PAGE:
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WV Public Radio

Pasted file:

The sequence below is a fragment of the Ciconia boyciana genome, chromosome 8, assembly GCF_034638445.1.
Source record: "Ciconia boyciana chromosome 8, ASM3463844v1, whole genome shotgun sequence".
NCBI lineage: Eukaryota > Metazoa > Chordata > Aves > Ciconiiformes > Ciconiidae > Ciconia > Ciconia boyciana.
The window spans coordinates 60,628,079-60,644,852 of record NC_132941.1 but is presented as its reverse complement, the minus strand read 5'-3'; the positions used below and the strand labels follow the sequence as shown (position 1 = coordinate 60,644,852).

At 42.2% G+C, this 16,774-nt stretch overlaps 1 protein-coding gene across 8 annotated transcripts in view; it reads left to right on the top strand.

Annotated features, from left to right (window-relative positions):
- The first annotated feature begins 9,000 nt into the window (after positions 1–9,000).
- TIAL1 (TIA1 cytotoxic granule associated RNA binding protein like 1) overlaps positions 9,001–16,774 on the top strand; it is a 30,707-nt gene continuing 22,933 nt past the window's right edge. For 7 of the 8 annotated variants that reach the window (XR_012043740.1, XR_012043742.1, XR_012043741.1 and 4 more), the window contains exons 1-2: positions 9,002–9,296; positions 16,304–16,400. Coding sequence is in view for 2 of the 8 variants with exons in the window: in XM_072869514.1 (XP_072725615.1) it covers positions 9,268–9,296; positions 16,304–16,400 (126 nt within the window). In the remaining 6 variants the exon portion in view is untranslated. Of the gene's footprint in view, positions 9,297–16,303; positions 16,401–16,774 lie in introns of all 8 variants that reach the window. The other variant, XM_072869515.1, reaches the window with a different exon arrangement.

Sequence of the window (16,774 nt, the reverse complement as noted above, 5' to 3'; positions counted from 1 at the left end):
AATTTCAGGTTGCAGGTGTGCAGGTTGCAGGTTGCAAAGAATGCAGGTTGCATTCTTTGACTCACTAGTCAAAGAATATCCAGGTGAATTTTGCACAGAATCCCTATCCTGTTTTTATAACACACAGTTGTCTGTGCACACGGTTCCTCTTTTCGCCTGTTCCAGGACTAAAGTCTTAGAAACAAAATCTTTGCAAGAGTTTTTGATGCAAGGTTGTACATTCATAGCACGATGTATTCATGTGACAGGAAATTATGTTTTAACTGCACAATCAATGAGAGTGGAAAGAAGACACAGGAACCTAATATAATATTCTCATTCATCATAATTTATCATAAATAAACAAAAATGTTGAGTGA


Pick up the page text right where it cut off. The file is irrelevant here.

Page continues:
A local research group has calculated that roughly $61 million was lost by local businesses as a result of the chemical spill into the Elk River. Enlarge image The Center For Business and Economic Research at Marshall University conducted a preliminary investigation on the impact of the January 9th chemical spill into the Elk River. They wanted to see what the loss of water and the subsequent closing of restaurants and other businesses meant to the economic climate in the 9 counties effected by the water ban. CBER estimated that for each day that the ban was fully in place $19 million was lost. CBER estimated at $19 million a day, the total money lost to be roughly $61 million for the two business days and two weekend days where businesses could not operate. The amount equals about 24 percent of the economic activity in the area. Risch said some restaurants were closed for an entire week and even upon opening the fear of whether the water is safe keeps consumers away and it keeps restaurants using bottled water. “Some of them will never be able to regain what they’ve lost from that first week or four days and some of them, their customers may come back stronger now,” Risch said. Risch said they want to delve deeper into the long-term effects with future studies that will take time. The number of affected workers according to CBER is estimated to be nearly 75,000 for each business day the ban was fully in place which represents 41 percent of area workers. “Some of them will never be able to regain what they’ve lost from that first week or four days and some of them, their customers may come back stronger now,” Risch said. According to CBER the high number is indicative of the type of businesses that were most affected, restaurants, bars and the like and the lower-wage, service-producing personnel that work at those facilities. She said it will take a while before even the businesses know what the ban will mean long-term. “I imagine they’re still calculating that and some of them may have a pretty good picture if they had a clean break as in four days with cleanly lost business and back to normal after that, but I still think there is some calculations to do for those that are buying bottled water and those that had damaged equipment which happened in a few cases and those who had to change their employment structure,” Risch said. The report says establishments in the restaurant and lodging industries are less likely to recover lost revenues and are among those that will continue to be most affected. Estimation of wages permanently lost by hourly workers will take more studies. Risch said the other thing they are interested in looking at, is how areas like the Huntington area got a boost from the ban. “Certainly we heard that in the four days Huntington and Ashland got quite a bit of business from people that felt like they needed to come here to do their shopping and dining and sometimes the legacy of these events do linger,” Risch said. The estimated $61 million lost does not include the cost of cleaning up the spill or any emergency funds spent during spill.


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